Method allows researchers to prepare mesenchymal stem cells and monitor them using MRI
Researchers led by Carnegie Mellon University Professor of Biological Sciences Chien Ho have developed a new method for preparing mesenchymal stem cells (MSCs) that not only leads to the production of more native stem cells, but also labels them with a FDA approved iron-oxide nanoparticle (Ferumoxytol).
The technology could allow researchers to track the cells in vivo using magnetic resonance imaging (MRI) during preclinical and clinical trials. The findings are published by Scientific Reports.
Stem cells, with their ability to regenerate into a multitude of different cell types, show great promise for treating a number of diseases and injuries. Stem cells taken from a patient's own body are of particular interest, due to a decreased chance of rejection. These cells are most commonly harvested from the bone marrow, which contains two types of stem cells, hematopoietic and mesenchymal.
Hematopoietic stem cells can be used to form the different types of blood cells and are used to treat leukemia and multiple myeloma. Mesenchymal stem cells can be used to generate bone, cartilage and fat cells, and have promise for repairing bone and cartilage, damaged heart cells, and treating inflammatory and autoimmune diseases.
More than 360 registered clinical trials are using MSCs, but the results have been mixed, with some patients reacting well and others not responding to the stem cell treatment. To understand why these results can be so variable, researchers need to be able to track the stem cells as they migrate through the body to see if they reach and graft to the appropriate site. To do this, researchers could label the stem cells with a superparamagnetic iron-oxide (SPIO) contrast agent and image the patient using MRI.
Ferumoxytol is the only SPIO nanoparticle that has been approved by the FDA, but researchers have not been able to label MSCs with Ferumoxytol in cell culture (ex vivo) without the help of a transfection agent. Transfection agents are undesirable because they can change the cells' biology and inhibit their effectiveness. Furthermore, researchers have had difficulty culturing the large amount of cells needed for clinical dosing. Current methods also result in cells of different sizes and functionalities. Smaller, round cells are preferable because they show a higher capacity for regeneration and differentiation.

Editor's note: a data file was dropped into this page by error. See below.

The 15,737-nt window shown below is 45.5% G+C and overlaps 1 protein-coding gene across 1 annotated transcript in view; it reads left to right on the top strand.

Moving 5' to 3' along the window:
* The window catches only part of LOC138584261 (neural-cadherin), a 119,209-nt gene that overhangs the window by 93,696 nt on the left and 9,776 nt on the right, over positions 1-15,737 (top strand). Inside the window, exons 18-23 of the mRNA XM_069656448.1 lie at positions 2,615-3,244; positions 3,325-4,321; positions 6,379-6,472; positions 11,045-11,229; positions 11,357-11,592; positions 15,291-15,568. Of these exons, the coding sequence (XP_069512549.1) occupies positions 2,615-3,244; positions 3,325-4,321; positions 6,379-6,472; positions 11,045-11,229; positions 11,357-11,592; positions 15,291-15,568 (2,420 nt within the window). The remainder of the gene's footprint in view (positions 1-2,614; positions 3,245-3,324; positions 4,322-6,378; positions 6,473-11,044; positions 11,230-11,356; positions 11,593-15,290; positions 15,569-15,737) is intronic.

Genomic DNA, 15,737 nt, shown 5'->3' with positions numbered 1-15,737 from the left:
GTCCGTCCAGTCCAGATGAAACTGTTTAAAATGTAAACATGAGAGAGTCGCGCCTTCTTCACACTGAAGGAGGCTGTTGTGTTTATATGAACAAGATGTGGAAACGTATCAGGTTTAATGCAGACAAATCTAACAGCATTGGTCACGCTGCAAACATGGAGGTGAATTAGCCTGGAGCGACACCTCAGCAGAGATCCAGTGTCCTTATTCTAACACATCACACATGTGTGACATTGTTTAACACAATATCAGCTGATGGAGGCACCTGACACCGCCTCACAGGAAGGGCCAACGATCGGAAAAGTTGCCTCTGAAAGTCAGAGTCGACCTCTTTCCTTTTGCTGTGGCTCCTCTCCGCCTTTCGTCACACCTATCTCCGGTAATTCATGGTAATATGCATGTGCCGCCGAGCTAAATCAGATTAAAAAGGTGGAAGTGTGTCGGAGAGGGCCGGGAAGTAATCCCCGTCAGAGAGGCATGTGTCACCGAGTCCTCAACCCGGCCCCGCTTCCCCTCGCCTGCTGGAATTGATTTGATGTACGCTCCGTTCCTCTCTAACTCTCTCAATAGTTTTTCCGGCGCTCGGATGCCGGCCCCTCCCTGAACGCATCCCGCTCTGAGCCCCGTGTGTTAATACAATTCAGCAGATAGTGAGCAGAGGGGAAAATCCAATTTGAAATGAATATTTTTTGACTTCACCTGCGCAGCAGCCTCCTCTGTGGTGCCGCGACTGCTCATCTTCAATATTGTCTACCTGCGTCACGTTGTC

To surmount these problems, Ho and colleagues took advantage of the cell's natural ability to engulf and internalize Ferumoxytol in vivo. Ho's team developed a "bio-mimicry" method to create an environment in a petri dish that is much like the environment found inside the body. His team began by using traditional methods to extract cells from bone marrow, separate the MSCs from the other cells and expand the number of MSCs. His team then devised a new way to culture MSCs by introducing other cells from the bone marrow, mimicking the in-vivo environment. The resulting MSCs retain their optimal size and regeneration capabilities and can internalize Ferumoxytol for cell tracking. Because MSCs are multi-potent, this new methodology can prepare more native cells for applications in cell therapy and regenerative medicine.
Additional study authors include Li Liu, Lanya Tseng, Qing Ye and Yijen Wu from Carnegie Mellon's Department of Biological Sciences, and Daniel J. Bain from the Department of Geology and Environmental Science at the University of Pittsburgh. The research was funded by the National Institutes of Health's National Institute of Biomedical Imaging and Bioengineering (EB-001977).